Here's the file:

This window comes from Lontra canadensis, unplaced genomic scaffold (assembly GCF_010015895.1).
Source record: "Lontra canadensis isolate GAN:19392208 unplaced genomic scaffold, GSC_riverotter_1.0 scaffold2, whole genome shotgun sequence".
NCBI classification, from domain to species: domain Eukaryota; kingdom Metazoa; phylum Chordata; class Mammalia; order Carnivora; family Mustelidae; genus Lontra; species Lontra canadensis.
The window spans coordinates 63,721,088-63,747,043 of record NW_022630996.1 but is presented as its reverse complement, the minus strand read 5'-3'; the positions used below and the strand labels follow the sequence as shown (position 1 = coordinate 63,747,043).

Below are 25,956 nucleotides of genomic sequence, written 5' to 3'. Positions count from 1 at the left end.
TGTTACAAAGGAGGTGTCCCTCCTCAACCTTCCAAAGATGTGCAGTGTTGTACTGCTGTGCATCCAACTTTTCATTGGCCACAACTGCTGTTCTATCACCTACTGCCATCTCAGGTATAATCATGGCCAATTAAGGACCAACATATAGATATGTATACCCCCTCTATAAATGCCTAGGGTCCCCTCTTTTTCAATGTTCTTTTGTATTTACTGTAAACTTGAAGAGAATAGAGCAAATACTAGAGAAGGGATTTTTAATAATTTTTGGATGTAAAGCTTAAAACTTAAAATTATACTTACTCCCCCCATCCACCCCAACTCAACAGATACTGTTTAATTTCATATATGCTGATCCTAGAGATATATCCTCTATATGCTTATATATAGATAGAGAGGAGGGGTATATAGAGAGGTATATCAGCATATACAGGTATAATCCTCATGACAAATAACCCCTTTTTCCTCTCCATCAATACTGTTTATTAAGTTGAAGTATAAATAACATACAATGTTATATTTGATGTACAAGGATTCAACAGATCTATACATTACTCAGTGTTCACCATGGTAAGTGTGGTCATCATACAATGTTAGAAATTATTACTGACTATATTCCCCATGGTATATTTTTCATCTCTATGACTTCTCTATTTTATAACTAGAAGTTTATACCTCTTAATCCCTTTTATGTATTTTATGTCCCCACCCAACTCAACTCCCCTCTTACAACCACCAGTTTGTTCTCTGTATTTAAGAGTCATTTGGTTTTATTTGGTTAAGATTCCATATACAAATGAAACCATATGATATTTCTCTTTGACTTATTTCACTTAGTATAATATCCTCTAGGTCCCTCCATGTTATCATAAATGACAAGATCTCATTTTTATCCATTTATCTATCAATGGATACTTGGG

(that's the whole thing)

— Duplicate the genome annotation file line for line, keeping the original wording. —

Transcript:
This window comes from Lontra canadensis, unplaced genomic scaffold (assembly GCF_010015895.1).
Source record: "Lontra canadensis isolate GAN:19392208 unplaced genomic scaffold, GSC_riverotter_1.0 scaffold2, whole genome shotgun sequence".
NCBI classification, from domain to species: domain Eukaryota; kingdom Metazoa; phylum Chordata; class Mammalia; order Carnivora; family Mustelidae; genus Lontra; species Lontra canadensis.
The window spans coordinates 63,721,088-63,747,043 of record NW_022630996.1 but is presented as its reverse complement, the minus strand read 5'-3'; the positions used below and the strand labels follow the sequence as shown (position 1 = coordinate 63,747,043).

Below are 25,956 nucleotides of genomic sequence, written 5' to 3'. Positions count from 1 at the left end.
TGTTACAAAGGAGGTGTCCCTCCTCAACCTTCCAAAGATGTGCAGTGTTGTACTGCTGTGCATCCAACTTTTCATTGGCCACAACTGCTGTTCTATCACCTACTGCCATCTCAGGTATAATCATGGCCAATTAAGGACCAACATATAGATATGTATACCCCCTCTATAAATGCCTAGGGTCCCCTCTTTTTCAATGTTCTTTTGTATTTACTGTAAACTTGAAGAGAATAGAGCAAATACTAGAGAAGGGATTTTTAATAATTTTTGGATGTAAAGCTTAAAACTTAAAATTATACTTACTCCCCCCATCCACCCCAACTCAACAGATACTGTTTAATTTCATATATGCTGATCCTAGAGATATATCCTCTATATGCTTATATATAGATAGAGAGGAGGGGTATATAGAGAGGTATATCAGCATATACAGGTATAATCCTCATGACAAATAACCCCTTTTTCCTCTCCATCAATACTGTTTATTAAGTTGAAGTATAAATAACATACAATGTTATATTTGATGTACAAGGATTCAACAGATCTATACATTACTCAGTGTTCACCATGGTAAGTGTGGTCATCATACAATGTTAGAAATTATTACTGACTATATTCCCCATGGTATATTTTTCATCTCTATGACTTCTCTATTTTATAACTAGAAGTTTATACCTCTTAATCCCTTTTATGTATTTTATGTCCCCACCCAACTCAACTCCCCTCTTACAACCACCAGTTTGTTCTCTGTATTTAAGAGTCATTTGGTTTTATTTGGTTAAGATTCCATATACAAATGAAACCATATGATATTTCTCTTTGACTTATTTCACTTAGTATAATATCCTCTAGGTCCCTCCATGTTATCATAAATGACAAGATCTCATTTTTATCCATTTATCTATCAATGGATACTTGGG